By | Devdutt Pattanaik | Indian Author
One of the popular images of Hanuman is one where he has five faces and five pairs of hands. It is known as the Panchmukhi, or five-faced, Hanuman. It reminds us of Krishna’s Vishwarupa described in the Bhagavad Gita, albeit a diminutive version. It transforms Hanuman from a dependable servant of Ram to a very independent deity worshipped in his own right.
Besides the monkey head, there is the head of a lion, an eagle, a wild boar, and a horse. The horse represents Hayagriva, the god of wisdom, the Varaha represents Vishnu’s boar form, the eagle represents the soaring Garuda and the lion represents the powerful Narasimha. In his five hands, Hanuman holds five weapons. Panchmukhi Hanuman is often kept in temples facing the south and is also called Dakshin Mukhi Hanuman, the south being the direction of death, associated with Yama and with ghosts, goblins, negative and malevolent forces. This form of Hanuman is used especially in the occult practices to protect oneself from negative forces.
This image became very popular about a thousand years ago, much after the Valmiki Ramayana was composed. It was also closely linked to the tantric period and the rise of yogic practices. The belief was that Hanuman being a celibate hermit had Siddhi, or special occult powers, that enabled him to change his size and shape at will. He could fly in the air, float on water, reduce his size – become tiny as a bee and as gigantic as a mountain – because of Siddhi.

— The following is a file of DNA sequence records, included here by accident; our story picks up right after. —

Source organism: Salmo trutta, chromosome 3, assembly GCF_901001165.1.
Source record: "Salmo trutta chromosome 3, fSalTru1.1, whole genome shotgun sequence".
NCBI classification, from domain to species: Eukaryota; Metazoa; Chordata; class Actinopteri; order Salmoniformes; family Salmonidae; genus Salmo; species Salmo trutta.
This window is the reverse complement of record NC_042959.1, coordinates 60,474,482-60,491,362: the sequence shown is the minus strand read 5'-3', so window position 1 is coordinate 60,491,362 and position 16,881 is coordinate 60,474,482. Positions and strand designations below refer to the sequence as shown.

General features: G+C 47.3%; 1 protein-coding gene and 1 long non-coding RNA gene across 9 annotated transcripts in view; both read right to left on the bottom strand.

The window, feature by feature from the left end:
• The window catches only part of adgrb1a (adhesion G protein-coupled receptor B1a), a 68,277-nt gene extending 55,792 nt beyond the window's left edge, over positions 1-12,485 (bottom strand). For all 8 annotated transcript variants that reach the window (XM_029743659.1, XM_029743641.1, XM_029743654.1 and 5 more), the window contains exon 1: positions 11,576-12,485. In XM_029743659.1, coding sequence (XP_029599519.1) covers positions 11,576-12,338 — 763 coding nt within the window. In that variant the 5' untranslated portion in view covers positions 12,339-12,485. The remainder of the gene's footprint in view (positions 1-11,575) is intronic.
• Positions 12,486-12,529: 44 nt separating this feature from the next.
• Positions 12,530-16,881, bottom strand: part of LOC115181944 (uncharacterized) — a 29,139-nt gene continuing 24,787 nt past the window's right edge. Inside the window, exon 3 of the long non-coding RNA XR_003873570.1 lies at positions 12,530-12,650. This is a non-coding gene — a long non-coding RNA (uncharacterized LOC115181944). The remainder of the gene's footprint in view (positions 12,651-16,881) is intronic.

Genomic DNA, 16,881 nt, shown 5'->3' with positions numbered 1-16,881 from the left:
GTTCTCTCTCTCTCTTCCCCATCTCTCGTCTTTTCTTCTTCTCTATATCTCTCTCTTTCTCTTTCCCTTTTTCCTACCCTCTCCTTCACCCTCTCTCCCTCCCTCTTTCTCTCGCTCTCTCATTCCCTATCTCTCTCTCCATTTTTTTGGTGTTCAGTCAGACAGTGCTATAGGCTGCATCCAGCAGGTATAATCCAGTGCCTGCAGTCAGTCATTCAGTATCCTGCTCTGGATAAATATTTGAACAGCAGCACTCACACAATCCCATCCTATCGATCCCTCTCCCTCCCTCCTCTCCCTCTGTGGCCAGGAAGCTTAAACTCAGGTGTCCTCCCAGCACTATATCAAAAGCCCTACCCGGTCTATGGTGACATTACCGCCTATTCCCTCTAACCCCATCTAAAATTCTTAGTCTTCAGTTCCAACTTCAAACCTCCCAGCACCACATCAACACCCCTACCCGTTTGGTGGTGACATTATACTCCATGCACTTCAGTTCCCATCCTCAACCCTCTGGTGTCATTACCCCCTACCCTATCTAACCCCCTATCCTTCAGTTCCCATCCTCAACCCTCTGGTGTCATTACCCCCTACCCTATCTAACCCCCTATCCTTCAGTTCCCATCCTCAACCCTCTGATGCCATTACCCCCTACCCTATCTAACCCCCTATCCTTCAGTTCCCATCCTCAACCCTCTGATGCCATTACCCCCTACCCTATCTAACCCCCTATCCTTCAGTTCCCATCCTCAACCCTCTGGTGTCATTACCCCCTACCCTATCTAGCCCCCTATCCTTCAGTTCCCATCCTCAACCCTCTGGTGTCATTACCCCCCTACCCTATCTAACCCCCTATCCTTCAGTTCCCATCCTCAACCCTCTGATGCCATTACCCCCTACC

This made him very popular among occult practitioners In the Middle Ages, a new retelling of Ramayana known as Adbhut Ramayana emerged. This Ramayana has a tantric flavour, in which Ram is side-lined – at one level by Sita and at another, by Hanuman. Sita takes the form of Mahakali to defeat Ravan’s elder brother, proving to Ram that she is quite capable of taking care of herself. It is she who is giving him the power to establish his royal prestige by defeating Ravan.
At the same time, there is a story of Ram being abducted by Mahiravan. Hanuman goes to the nether regions and, fighting various forms of demons, he ultimately defeats Mahiravan, his wife and son, Ahiravan. He rescues Ram, who is about to be sacrificed to the goddess Kali. Here, Hanuman is closely associated with Kali and in relation, the occult and tantric traditions. This form of Hanuman is often also called Paatali Hanuman (one who travelled to the netherworlds) and is very popular in rural India.
The images of Hanuman with his five arms, five heads trampling two demons Mahiravan and Ahiravan, with his upraised tail and an aggressive posture is a very strong tantric symbol. This is used independently by many people to protect themselves and give themselves strength in hard times.The image reminds us of possibilities. Hanuman is a vanara, a monkey in popular imagination. But when he meets Ram, when he serves Ram, he travels to the south and to the nether regions (Pataal) and discovers the divine potential within him as he solves problems. This potential enables him to the limitations of his monkey body. He discovers within himself the horse, the lion, the eagle and the wild boar. It reminds us to rise above the constraints of biology, through faith, patience and perseverance.